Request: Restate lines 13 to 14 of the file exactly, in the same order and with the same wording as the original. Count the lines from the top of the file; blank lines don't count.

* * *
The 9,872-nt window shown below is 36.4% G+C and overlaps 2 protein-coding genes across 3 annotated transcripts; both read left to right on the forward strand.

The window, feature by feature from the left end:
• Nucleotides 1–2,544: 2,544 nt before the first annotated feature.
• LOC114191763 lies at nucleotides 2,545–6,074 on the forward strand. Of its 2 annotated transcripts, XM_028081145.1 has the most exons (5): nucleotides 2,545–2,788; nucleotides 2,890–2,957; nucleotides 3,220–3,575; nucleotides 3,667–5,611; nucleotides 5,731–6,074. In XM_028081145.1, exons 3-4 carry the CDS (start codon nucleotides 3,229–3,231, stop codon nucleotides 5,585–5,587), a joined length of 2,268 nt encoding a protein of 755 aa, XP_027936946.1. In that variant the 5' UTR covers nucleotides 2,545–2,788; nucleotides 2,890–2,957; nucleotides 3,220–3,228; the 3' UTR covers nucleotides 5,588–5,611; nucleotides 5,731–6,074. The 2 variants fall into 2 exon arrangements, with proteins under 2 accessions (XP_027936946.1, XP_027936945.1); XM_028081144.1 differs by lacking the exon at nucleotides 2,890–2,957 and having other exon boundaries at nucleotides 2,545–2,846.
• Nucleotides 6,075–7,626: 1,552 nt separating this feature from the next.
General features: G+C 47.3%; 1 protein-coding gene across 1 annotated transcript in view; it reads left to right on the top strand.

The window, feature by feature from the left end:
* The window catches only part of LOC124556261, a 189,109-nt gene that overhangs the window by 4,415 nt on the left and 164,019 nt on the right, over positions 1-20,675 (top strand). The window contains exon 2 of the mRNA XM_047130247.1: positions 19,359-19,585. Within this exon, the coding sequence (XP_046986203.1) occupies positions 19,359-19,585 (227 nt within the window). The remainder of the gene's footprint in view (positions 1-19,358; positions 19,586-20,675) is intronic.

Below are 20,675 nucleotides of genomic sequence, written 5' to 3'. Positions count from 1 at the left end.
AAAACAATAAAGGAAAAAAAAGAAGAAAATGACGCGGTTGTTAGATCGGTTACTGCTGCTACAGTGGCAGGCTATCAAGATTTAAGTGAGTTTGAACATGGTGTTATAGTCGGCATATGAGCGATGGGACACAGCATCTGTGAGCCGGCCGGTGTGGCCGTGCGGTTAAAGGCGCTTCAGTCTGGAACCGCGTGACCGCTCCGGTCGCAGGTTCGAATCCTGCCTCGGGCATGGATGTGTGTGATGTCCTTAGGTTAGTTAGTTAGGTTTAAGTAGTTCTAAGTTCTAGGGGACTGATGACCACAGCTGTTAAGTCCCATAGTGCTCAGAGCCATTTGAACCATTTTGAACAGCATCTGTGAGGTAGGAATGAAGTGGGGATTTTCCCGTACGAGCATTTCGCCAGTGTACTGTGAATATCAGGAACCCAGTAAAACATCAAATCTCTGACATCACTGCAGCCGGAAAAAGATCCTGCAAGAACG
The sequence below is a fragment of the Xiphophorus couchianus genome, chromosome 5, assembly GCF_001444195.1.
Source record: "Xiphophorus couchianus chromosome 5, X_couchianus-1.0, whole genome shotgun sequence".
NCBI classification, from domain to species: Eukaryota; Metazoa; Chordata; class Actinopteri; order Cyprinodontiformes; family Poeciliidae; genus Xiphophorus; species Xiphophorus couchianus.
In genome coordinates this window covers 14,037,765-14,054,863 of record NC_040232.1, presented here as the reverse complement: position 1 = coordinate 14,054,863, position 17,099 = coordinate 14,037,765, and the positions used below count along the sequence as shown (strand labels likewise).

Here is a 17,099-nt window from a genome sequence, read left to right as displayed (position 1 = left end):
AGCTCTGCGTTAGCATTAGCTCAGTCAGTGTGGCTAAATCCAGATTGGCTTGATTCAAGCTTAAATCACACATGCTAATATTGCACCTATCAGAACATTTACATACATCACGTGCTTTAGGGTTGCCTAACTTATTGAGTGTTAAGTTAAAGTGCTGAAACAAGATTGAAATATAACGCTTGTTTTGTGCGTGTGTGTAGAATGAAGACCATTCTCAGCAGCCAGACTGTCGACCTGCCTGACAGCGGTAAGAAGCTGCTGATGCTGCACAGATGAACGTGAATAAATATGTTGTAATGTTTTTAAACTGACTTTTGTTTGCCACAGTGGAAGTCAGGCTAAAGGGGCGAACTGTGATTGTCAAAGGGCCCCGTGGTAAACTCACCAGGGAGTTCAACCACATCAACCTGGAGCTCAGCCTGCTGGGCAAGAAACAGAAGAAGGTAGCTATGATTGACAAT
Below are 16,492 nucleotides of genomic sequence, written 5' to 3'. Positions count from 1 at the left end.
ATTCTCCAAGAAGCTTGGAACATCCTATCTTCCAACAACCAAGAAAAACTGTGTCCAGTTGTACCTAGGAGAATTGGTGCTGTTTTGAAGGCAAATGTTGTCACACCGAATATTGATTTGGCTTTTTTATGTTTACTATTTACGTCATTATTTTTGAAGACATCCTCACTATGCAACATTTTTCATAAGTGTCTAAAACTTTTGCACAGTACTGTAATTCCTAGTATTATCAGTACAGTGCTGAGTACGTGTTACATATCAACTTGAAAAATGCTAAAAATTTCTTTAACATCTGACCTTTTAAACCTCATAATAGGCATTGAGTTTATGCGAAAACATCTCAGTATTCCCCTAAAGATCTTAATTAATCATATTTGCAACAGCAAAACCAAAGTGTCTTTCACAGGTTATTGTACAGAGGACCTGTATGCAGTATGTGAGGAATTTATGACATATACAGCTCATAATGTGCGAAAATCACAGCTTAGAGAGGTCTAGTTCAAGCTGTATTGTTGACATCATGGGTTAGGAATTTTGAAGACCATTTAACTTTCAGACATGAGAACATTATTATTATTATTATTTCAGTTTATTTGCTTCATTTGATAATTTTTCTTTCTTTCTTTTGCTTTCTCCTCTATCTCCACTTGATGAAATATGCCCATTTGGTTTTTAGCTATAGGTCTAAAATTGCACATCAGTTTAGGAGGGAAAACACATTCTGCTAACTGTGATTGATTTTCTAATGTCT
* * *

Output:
NCBI classification, from domain to species: Eukaryota; Metazoa; Chordata; class Actinopteri; order Cyprinodontiformes; family Poeciliidae; genus Xiphophorus; species Xiphophorus couchianus.
In genome coordinates this window covers 14,037,765-14,054,863 of record NC_040232.1, presented here as the reverse complement: position 1 = coordinate 14,054,863, position 17,099 = coordinate 14,037,765, and the positions used below count along the sequence as shown (strand labels likewise).